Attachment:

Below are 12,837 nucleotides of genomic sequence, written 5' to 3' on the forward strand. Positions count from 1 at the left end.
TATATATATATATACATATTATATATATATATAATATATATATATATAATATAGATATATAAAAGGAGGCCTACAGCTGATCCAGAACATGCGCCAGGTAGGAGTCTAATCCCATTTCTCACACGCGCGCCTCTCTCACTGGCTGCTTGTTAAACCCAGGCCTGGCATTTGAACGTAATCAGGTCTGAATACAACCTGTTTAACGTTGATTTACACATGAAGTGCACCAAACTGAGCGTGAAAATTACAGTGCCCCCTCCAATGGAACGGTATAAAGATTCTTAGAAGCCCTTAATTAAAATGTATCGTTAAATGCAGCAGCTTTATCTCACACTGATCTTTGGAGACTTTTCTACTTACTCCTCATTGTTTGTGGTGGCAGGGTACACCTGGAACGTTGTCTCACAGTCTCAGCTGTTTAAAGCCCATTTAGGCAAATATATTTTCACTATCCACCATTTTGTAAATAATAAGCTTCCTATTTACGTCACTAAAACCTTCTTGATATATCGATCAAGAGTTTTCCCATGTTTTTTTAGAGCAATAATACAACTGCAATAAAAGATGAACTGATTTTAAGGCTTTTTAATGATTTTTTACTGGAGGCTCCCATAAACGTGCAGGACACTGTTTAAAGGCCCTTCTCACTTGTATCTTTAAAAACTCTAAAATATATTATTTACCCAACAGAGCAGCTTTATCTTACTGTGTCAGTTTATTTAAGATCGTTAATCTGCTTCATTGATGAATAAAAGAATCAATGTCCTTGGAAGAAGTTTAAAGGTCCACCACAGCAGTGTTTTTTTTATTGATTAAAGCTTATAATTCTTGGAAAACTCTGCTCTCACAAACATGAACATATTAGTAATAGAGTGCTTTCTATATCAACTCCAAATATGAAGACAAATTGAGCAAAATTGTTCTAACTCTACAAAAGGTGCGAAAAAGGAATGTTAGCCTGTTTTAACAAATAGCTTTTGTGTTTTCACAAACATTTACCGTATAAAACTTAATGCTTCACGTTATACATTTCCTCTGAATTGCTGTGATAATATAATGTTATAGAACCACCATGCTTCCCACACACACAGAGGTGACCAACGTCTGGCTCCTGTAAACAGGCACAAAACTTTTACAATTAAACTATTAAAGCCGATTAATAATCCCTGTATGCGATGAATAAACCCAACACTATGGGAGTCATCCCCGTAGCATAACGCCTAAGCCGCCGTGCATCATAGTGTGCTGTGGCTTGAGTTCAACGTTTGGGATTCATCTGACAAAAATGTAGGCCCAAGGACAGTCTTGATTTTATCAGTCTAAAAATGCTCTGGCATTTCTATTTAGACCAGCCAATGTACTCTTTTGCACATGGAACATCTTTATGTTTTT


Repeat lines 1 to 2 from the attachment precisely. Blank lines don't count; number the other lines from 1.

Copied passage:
Below are 12,837 nucleotides of genomic sequence, written 5' to 3' on the forward strand. Positions count from 1 at the left end.
TATATATATATATACATATTATATATATATATAATATATATATATATAATATAGATATATAAAAGGAGGCCTACAGCTGATCCAGAACATGCGCCAGGTAGGAGTCTAATCCCATTTCTCACACGCGCGCCTCTCTCACTGGCTGCTTGTTAAACCCAGGCCTGGCATTTGAACGTAATCAGGTCTGAATACAACCTGTTTAACGTTGATTTACACATGAAGTGCACCAAACTGAGCGTGAAAATTACAGTGCCCCCTCCAATGGAACGGTATAAAGATTCTTAGAAGCCCTTAATTAAAATGTATCGTTAAATGCAGCAGCTTTATCTCACACTGATCTTTGGAGACTTTTCTACTTACTCCTCATTGTTTGTGGTGGCAGGGTACACCTGGAACGTTGTCTCACAGTCTCAGCTGTTTAAAGCCCATTTAGGCAAATATATTTTCACTATCCACCATTTTGTAAATAATAAGCTTCCTATTTACGTCACTAAAACCTTCTTGATATATCGATCAAGAGTTTTCCCATGTTTTTTTAGAGCAATAATACAACTGCAATAAAAGATGAACTGATTTTAAGGCTTTTTAATGATTTTTTACTGGAGGCTCCCATAAACGTGCAGGACACTGTTTAAAGGCCCTTCTCACTTGTATCTTTAAAAACTCTAAAATATATTATTTACCCAACAGAGCAGCTTTATCTTACTGTGTCAGTTTATTTAAGATCGTTAATCTGCTTCATTGATGAATAAAAGAATCAATGTCCTTGGAAGAAGTTTAAAGGTCCACCACAGCAGTGTTTTTTTTATTGATTAAAGCTTATAATTCTTGGAAAACTCTGCTCTCACAAACATGAACATATTAGTAATAGAGTGCTTTCTATATCAACTCCAAATATGAAGACAAATTGAGCAAAATTGTTCTAACTCTACAAAAGGTGCGAAAAAGGAATGTTAGCCTGTTTTAACAAATAGCTTTTGTGTTTTCACAAACATTTACCGTATAAAACTTAATGCTTCACGTTATACATTTCCTCTGAATTGCTGTGATAATATAATGTTATAGAACCACCATGCTTCCCACACACACAGAGGTGACCAACGTCTGGCTCCTGTAAACAGGCACAAAACTTTTACAATTAAACTATTAAAGCCGATTAATAATCCCTGTATGCGATGAATAAACCCAACACTATGGGAGTCATCCCCGTAGCATAACGCCTAAGCCGCCGTGCATCATAGTGTGCTGTGGCTTGAGTTCAACGTTTGGGATTCATCTGACAAAAATGTAGGCCCAAGGACAGTCTTGATTTTATCAGTCTAAAAATGCTCTGGCATTTCTATTTAGACCAGCCAATGTACTCTTTTGCACATGGAACATCTTTATGTTTTT